Speculations and prophecies, even conservative estimates based on careful analysis, are treated with derision by the public. To say one has faith in technology is misleading. To compare the singularity to the rapture is like comparing planetary motion to Santa Claus. One is rooted in scripture, the other in observation. The doomsayers, secular and religious alike, enjoy forecasting our demise. The essential corruption critics charge Western civilization with is common to all; it is called human nature. It is meant to be transcended, not through critiques of immaterial “cultural entities,” but by improving our bodies and our minds through bioengineering. No belief is needed here. We do not rely upon a outworn holy book or the absurd dialectic of the Marxists. We change and adapt because we must. This is a point of pride, not one of shame. We do not worship the past; we have shrugged it off. Compared to the ridiculous claims circulating in the cesspool collectively referred to as “the humanities” this is a sane position, yet it is treated with nothing by scorn by those who, wishing so ardently to distance themselves from Western civilization, bite the hands that feed them, clothes them, and shelters them. While they navigate by GPS, post their inane tangents on social media sites, and try with all their might to discredit the culture to which they owe their lives and livelihoods, others push forward. Self-proclaimed critics of Western civilization should consider trading their general practitioner for an Angolan witch doctor. It is hard to respect those who do not practice what they preach.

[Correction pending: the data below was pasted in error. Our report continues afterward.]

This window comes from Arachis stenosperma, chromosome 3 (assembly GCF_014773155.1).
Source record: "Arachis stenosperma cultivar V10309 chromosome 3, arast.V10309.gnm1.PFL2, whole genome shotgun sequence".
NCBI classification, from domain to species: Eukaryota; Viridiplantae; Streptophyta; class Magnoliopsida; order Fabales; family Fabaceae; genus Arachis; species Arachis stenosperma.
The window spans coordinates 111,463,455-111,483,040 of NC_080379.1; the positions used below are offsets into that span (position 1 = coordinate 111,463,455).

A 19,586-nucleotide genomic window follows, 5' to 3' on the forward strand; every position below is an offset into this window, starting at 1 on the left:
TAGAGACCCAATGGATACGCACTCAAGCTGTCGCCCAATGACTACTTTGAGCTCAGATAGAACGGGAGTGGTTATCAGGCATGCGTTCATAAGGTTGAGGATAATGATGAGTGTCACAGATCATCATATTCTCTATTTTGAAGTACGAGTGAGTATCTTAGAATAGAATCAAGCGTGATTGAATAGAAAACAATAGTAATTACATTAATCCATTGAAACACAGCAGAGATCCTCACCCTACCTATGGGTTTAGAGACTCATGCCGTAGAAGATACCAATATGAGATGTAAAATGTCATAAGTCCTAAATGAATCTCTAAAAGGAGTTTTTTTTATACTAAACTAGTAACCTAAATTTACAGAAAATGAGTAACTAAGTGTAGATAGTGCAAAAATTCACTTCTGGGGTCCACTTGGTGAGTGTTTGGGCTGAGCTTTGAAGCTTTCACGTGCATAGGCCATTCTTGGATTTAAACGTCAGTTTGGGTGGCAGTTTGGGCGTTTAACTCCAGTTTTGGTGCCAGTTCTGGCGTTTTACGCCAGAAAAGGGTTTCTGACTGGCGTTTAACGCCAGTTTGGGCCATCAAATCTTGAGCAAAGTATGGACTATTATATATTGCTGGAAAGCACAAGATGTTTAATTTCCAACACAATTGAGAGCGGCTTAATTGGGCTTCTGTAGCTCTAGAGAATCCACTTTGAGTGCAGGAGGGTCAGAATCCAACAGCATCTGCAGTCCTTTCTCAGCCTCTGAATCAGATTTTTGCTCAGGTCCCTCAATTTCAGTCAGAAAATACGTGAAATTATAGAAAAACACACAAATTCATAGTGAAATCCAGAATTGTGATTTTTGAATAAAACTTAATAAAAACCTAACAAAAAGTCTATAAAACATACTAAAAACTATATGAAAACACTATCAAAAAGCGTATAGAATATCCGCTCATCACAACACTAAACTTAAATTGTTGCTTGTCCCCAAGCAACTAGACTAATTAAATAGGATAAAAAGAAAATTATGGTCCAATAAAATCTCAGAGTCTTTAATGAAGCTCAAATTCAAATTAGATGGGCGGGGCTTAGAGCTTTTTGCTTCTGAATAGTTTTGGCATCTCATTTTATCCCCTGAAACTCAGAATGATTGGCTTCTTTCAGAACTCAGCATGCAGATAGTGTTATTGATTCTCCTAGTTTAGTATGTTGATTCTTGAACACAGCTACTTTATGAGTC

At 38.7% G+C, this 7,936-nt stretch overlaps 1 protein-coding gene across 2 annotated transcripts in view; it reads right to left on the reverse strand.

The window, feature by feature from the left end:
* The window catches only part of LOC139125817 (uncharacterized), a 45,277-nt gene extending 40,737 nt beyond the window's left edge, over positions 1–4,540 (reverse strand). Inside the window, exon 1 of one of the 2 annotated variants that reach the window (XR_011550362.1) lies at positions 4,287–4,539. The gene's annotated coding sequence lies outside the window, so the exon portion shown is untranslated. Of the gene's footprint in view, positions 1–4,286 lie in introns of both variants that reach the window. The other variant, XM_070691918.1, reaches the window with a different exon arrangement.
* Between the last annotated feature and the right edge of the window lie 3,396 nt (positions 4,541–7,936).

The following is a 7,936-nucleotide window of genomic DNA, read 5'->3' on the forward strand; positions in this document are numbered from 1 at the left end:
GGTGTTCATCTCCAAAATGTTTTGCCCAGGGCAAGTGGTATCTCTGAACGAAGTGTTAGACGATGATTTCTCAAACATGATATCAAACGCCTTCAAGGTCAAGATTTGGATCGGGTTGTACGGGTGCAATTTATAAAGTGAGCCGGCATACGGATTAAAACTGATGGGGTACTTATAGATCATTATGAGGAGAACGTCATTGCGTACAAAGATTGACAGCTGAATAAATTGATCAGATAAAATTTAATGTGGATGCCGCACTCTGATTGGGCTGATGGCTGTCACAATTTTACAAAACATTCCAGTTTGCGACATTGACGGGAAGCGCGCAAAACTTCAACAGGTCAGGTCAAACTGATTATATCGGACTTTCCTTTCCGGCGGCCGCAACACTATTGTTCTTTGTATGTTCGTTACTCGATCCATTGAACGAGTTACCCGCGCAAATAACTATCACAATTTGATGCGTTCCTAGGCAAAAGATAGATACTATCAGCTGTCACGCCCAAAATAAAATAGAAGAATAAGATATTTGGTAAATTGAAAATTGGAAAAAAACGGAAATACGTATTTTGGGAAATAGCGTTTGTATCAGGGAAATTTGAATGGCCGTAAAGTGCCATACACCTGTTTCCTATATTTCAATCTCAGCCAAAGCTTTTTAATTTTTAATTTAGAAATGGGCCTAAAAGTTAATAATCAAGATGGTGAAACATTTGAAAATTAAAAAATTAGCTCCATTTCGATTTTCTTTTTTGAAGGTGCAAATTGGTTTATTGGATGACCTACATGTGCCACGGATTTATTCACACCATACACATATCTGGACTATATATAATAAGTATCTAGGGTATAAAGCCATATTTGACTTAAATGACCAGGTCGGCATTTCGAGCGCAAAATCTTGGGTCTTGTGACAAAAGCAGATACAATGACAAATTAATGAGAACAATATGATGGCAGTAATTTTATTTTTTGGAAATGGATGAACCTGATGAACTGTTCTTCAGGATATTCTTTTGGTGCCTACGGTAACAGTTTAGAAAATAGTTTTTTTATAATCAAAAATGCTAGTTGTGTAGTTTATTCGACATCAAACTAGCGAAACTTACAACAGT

Postmodernism and cultural relativism, though they have pretensions of completeness and delusions of permanence, are but passing fads. Something devoid of usefulness or, for that matter, a coherent hypothesis, cannot last long when technology is generating so much benefit to so many people. A meme will continue to propagate itself long after it has served its purpose, to the detriment of competitors and to society at large. It is the duty of Futurists and Transhumanists to demolish the acceptability of rubbish in academia and in the media. The Luddites are more dangerous than the Creationists. Hubris is barely acceptable in the hard sciences, but in an absolutely unempirical discipline like philosophy, it is deplorable. Our first priority should not be political or religious; it should be scientific. To whom do we owe our prosperity, and to whom do we owe our future? To whom do we owe our lives and the lives of our children? How many of us would not be here today were it not for the men and women of modern medicine? This is not the end. Forget the weary and the overwhelmed; they are weak. Forget the ones who have no desire to climb higher; they are unfit. Cast aside the ones who pray fervently for the undoing of their own species; they are the most vile of all. This is not the end. This is our beginning.